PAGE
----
Words by Sarah Thatcher. Photos by Alex Kreutzer.
Seeing the Carolina Chocolate Drops is like taking a “History of Music” course – only better. This quartet covers everything from the Civil War to the economic woes of modern times, and they leave you feeling well-versed in the origins of American music. Right from the outset the band established everyone in the room as a community sharing the experience of this music. This brought a special feeling to the evening at the Sellersville Theatre, a historic venue that was the perfect setting for the band. Their stories, history lessons and charm worked a magic on us.
The first thing you notice at a Carolina Chocolate Drops show is the almost constant parade of instruments from song to song, proving that these four are consummate, well-trained musicians, passionate about sharing their brand of old-timey blues and jazz (with a country twist!) spun for a modern audience. Along with the usual guitar, mandolin, cello and fiddle we were introduced to the minstrel-style banjo and the rhythm bones. Rhiannon Giddens’ (vocals, violin, banjo) overview of the instrument left the mostly white, middle-aged audience hushed as she explained the evolution of the banjo from its use almost exclusively by black musicians to its popularization by entertainers in black face. She noted the silence in the room at the mention of this and stated the importance of opening a dialogue about this period in American entertainment history. Giddens reminded us that some beautiful music comes out of this time as it marks one of the first times blacks and whites were able to interact.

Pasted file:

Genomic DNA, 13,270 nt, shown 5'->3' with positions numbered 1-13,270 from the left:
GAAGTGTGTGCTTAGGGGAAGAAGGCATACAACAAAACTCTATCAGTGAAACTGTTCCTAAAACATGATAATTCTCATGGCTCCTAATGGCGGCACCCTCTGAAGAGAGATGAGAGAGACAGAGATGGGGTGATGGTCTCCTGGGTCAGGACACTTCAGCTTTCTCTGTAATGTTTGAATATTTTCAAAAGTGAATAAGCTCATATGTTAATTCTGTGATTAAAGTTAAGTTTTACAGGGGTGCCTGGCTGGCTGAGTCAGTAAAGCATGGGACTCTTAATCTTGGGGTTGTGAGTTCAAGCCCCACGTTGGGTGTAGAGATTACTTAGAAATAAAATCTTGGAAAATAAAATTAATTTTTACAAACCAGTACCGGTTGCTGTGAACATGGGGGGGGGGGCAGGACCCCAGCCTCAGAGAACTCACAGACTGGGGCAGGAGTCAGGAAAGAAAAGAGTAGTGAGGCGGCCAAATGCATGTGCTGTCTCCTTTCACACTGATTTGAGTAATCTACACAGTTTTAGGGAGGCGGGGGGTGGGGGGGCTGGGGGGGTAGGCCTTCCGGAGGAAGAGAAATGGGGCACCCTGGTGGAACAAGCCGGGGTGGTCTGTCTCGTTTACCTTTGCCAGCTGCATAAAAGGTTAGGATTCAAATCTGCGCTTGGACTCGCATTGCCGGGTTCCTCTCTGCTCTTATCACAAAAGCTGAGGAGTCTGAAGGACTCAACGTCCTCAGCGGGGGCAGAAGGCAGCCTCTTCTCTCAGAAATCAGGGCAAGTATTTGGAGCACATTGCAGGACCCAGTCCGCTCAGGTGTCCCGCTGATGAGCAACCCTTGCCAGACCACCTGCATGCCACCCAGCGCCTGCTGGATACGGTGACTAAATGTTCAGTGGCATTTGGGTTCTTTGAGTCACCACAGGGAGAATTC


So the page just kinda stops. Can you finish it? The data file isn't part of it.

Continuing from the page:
The history lesson continued when Dom Flemons (vocals, guitar, banjo, drums, bones) introduced the audience to the rhythm bones, which he and Hubby Jenkins (guitar, mandolin, banjo) played in a duelling bones number. Dom even pointed out that the son of the late creator of the patented “Rhythm Bones,” Joe Birl, was in the audience. He went on to tell the story of how he first met Joe, reinforcing the idea that this band is on a mission; they are not only on the road to entertain, but to curate the history of American music and expose it at the root.
In addition to the variety of instruments on the stage, the Carolina Chocolate Drops also performs in a variety of languages from scat to Creole to Gaelic. Guest artist Leyla McCalla (cello, guitar, banjo) dipped into her Haitian heritage to perform Rose-Marie, sung in Creole. Rhiannon further demonstrated the group’s versatility when she sang acapella in Gaelic. It’s pretty clear early on in the first set that you should expect the unexpected from the Carolina Chocolate Drops.
Talented musicians, historians, entertainers; however you want to describe them, the Carolina Chocolate Drops are unlike any other group performing today. Their songwriting is infused with the experiences of generations. This is a band that knows where they come from and will be be blazing new trails well into the future.